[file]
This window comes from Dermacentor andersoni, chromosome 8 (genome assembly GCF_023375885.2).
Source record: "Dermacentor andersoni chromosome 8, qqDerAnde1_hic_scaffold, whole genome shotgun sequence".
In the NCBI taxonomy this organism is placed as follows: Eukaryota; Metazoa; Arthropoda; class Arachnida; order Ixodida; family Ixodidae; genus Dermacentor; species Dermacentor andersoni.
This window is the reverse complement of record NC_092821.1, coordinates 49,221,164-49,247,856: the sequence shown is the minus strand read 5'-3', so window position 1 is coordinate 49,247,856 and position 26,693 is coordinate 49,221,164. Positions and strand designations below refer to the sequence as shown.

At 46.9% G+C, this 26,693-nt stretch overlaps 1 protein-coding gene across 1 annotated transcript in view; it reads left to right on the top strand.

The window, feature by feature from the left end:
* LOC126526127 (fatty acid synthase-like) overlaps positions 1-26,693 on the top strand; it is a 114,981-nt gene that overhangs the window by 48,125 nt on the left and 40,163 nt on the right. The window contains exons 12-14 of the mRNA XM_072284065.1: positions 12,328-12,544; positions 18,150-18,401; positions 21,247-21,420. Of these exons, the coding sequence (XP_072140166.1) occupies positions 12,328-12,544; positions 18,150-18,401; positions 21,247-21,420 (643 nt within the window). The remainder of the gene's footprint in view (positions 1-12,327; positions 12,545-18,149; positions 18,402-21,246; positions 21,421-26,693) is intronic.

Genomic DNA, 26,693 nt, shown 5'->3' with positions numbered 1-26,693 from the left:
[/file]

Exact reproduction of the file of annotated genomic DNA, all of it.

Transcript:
This window comes from Dermacentor andersoni, chromosome 8 (genome assembly GCF_023375885.2).
Source record: "Dermacentor andersoni chromosome 8, qqDerAnde1_hic_scaffold, whole genome shotgun sequence".
In the NCBI taxonomy this organism is placed as follows: Eukaryota; Metazoa; Arthropoda; class Arachnida; order Ixodida; family Ixodidae; genus Dermacentor; species Dermacentor andersoni.
This window is the reverse complement of record NC_092821.1, coordinates 49,221,164-49,247,856: the sequence shown is the minus strand read 5'-3', so window position 1 is coordinate 49,247,856 and position 26,693 is coordinate 49,221,164. Positions and strand designations below refer to the sequence as shown.

At 46.9% G+C, this 26,693-nt stretch overlaps 1 protein-coding gene across 1 annotated transcript in view; it reads left to right on the top strand.

The window, feature by feature from the left end:
* LOC126526127 (fatty acid synthase-like) overlaps positions 1-26,693 on the top strand; it is a 114,981-nt gene that overhangs the window by 48,125 nt on the left and 40,163 nt on the right. The window contains exons 12-14 of the mRNA XM_072284065.1: positions 12,328-12,544; positions 18,150-18,401; positions 21,247-21,420. Of these exons, the coding sequence (XP_072140166.1) occupies positions 12,328-12,544; positions 18,150-18,401; positions 21,247-21,420 (643 nt within the window). The remainder of the gene's footprint in view (positions 1-12,327; positions 12,545-18,149; positions 18,402-21,246; positions 21,421-26,693) is intronic.

Genomic DNA, 26,693 nt, shown 5'->3' with positions numbered 1-26,693 from the left: